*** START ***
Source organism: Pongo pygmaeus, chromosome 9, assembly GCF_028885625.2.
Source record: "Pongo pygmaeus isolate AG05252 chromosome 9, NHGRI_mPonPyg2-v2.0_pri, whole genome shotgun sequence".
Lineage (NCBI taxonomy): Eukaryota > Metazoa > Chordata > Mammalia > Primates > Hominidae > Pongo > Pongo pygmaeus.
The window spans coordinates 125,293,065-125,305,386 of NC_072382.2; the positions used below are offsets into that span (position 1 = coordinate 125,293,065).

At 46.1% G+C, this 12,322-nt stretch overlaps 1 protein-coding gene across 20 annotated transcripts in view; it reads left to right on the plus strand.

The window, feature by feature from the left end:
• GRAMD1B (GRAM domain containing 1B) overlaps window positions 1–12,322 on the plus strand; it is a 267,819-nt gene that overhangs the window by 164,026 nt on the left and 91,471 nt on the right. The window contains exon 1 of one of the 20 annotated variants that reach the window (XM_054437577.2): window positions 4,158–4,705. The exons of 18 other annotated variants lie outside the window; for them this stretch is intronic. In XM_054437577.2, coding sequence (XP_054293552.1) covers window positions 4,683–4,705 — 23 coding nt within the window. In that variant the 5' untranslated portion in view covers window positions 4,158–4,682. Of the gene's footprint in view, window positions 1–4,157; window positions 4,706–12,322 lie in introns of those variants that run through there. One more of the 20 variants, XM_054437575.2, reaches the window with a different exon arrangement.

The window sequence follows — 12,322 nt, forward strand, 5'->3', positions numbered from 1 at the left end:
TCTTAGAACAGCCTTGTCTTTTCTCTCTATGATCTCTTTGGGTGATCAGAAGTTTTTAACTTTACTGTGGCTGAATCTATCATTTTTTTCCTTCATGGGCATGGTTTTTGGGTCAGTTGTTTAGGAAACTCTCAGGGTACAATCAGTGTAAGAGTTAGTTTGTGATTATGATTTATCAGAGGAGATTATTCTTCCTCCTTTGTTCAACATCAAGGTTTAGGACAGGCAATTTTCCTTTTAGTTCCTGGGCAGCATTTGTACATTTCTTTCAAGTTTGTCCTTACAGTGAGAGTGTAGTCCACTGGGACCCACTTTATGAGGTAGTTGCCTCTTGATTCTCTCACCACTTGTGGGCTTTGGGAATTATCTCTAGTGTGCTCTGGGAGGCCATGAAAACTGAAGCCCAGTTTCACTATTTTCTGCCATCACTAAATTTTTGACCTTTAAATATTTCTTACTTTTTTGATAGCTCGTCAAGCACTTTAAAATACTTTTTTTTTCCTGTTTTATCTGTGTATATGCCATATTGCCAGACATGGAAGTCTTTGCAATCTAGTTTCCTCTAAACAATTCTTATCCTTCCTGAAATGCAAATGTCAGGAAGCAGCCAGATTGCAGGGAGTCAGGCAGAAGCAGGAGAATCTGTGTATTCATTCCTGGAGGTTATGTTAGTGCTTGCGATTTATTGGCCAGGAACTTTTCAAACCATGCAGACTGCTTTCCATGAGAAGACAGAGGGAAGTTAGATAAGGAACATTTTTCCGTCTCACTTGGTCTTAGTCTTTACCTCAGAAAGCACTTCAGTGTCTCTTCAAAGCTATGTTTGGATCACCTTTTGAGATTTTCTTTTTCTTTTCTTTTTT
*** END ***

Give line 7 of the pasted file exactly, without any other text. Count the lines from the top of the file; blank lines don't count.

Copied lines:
• GRAMD1B (GRAM domain containing 1B) overlaps window positions 1–12,322 on the plus strand; it is a 267,819-nt gene that overhangs the window by 164,026 nt on the left and 91,471 nt on the right. The window contains exon 1 of one of the 20 annotated variants that reach the window (XM_054437577.2): window positions 4,158–4,705. The exons of 18 other annotated variants lie outside the window; for them this stretch is intronic. In XM_054437577.2, coding sequence (XP_054293552.1) covers window positions 4,683–4,705 — 23 coding nt within the window. In that variant the 5' untranslated portion in view covers window positions 4,158–4,682. Of the gene's footprint in view, window positions 1–4,157; window positions 4,706–12,322 lie in introns of those variants that run through there. One more of the 20 variants, XM_054437575.2, reaches the window with a different exon arrangement.